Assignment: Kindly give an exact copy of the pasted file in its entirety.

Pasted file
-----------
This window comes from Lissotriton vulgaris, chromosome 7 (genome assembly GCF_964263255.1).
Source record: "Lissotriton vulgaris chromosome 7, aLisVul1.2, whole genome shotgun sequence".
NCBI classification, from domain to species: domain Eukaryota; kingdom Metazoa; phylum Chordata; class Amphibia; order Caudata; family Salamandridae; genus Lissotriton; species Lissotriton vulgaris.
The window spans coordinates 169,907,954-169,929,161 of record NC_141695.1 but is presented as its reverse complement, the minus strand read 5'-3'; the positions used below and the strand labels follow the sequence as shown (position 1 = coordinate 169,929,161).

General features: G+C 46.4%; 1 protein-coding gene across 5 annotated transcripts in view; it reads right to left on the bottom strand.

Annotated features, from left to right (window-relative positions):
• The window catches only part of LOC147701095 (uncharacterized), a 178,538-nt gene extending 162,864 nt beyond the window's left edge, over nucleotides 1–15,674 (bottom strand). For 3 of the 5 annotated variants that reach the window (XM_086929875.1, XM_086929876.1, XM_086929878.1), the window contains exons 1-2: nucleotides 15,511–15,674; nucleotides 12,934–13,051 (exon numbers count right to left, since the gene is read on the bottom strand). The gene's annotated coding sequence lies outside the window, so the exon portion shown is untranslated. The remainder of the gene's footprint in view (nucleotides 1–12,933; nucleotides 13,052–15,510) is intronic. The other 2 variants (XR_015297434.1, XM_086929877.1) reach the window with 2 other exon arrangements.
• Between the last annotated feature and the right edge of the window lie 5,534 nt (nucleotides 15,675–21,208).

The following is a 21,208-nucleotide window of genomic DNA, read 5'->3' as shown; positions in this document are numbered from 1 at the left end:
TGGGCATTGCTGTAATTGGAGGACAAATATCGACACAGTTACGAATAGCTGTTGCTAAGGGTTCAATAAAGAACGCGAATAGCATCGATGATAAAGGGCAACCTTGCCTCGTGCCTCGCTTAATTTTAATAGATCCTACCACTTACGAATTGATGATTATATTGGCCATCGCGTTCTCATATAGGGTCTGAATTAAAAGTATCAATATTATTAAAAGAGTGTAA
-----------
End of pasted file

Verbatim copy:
This window comes from Lissotriton vulgaris, chromosome 7 (genome assembly GCF_964263255.1).
Source record: "Lissotriton vulgaris chromosome 7, aLisVul1.2, whole genome shotgun sequence".
NCBI classification, from domain to species: domain Eukaryota; kingdom Metazoa; phylum Chordata; class Amphibia; order Caudata; family Salamandridae; genus Lissotriton; species Lissotriton vulgaris.
The window spans coordinates 169,907,954-169,929,161 of record NC_141695.1 but is presented as its reverse complement, the minus strand read 5'-3'; the positions used below and the strand labels follow the sequence as shown (position 1 = coordinate 169,929,161).

General features: G+C 46.4%; 1 protein-coding gene across 5 annotated transcripts in view; it reads right to left on the bottom strand.

Annotated features, from left to right (window-relative positions):
• The window catches only part of LOC147701095 (uncharacterized), a 178,538-nt gene extending 162,864 nt beyond the window's left edge, over nucleotides 1–15,674 (bottom strand). For 3 of the 5 annotated variants that reach the window (XM_086929875.1, XM_086929876.1, XM_086929878.1), the window contains exons 1-2: nucleotides 15,511–15,674; nucleotides 12,934–13,051 (exon numbers count right to left, since the gene is read on the bottom strand). The gene's annotated coding sequence lies outside the window, so the exon portion shown is untranslated. The remainder of the gene's footprint in view (nucleotides 1–12,933; nucleotides 13,052–15,510) is intronic. The other 2 variants (XR_015297434.1, XM_086929877.1) reach the window with 2 other exon arrangements.
• Between the last annotated feature and the right edge of the window lie 5,534 nt (nucleotides 15,675–21,208).

The following is a 21,208-nucleotide window of genomic DNA, read 5'->3' as shown; positions in this document are numbered from 1 at the left end:
TGGGCATTGCTGTAATTGGAGGACAAATATCGACACAGTTACGAATAGCTGTTGCTAAGGGTTCAATAAAGAACGCGAATAGCATCGATGATAAAGGGCAACCTTGCCTCGTGCCTCGCTTAATTTTAATAGATCCTACCACTTACGAATTGATGATTATATTGGCCATCGCGTTCTCATATAGGGTCTGAATTAAAAGTATCAATATTATTAAAAGAGTGTAA